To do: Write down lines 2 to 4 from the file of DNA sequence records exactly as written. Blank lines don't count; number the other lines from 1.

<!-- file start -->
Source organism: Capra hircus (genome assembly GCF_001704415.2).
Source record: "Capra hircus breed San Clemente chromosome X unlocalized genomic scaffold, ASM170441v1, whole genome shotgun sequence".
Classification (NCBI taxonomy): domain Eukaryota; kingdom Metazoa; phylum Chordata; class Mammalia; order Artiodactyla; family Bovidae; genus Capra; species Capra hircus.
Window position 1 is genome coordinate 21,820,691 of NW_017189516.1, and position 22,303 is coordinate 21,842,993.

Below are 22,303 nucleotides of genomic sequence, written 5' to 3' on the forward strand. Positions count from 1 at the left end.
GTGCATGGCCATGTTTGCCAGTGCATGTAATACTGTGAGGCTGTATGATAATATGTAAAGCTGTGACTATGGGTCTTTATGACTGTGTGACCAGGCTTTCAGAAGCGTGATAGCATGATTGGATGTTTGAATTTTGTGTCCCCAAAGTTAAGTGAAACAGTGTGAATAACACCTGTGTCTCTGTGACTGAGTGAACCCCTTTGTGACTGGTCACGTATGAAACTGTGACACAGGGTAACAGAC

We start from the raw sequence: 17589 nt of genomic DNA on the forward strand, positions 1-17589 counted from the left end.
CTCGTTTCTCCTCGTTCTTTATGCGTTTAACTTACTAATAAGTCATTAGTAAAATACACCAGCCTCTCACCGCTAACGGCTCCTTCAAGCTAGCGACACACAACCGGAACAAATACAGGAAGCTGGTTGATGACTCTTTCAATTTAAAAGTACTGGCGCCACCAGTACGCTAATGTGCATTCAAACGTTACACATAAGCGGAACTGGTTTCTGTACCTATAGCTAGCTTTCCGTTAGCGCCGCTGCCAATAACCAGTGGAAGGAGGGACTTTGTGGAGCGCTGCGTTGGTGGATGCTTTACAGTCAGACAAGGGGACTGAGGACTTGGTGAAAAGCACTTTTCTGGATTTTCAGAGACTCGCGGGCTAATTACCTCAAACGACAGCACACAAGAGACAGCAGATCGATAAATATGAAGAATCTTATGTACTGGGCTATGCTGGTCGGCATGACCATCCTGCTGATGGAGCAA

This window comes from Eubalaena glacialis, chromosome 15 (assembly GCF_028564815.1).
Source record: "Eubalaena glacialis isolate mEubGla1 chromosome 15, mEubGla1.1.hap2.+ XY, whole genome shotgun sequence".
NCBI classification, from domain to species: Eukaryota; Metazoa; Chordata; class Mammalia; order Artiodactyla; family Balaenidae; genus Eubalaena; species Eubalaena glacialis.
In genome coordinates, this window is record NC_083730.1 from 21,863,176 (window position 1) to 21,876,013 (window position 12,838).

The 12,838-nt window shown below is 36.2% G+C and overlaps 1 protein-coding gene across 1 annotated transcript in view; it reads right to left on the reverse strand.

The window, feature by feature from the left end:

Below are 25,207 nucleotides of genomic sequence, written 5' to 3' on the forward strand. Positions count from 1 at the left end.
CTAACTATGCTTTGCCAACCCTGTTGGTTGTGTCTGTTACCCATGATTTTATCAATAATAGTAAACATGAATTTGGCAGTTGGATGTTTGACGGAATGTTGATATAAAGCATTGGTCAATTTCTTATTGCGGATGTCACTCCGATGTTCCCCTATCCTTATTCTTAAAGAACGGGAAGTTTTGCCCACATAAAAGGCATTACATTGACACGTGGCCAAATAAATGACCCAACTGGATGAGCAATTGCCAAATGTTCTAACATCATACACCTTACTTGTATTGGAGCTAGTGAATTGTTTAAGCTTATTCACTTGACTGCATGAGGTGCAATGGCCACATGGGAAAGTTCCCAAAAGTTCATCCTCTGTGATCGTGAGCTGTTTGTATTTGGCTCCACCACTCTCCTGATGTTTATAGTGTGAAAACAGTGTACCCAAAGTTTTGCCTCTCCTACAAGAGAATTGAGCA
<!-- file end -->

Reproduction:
Source record: "Capra hircus breed San Clemente chromosome X unlocalized genomic scaffold, ASM170441v1, whole genome shotgun sequence".
Classification (NCBI taxonomy): domain Eukaryota; kingdom Metazoa; phylum Chordata; class Mammalia; order Artiodactyla; family Bovidae; genus Capra; species Capra hircus.
Window position 1 is genome coordinate 21,820,691 of NW_017189516.1, and position 22,303 is coordinate 21,842,993.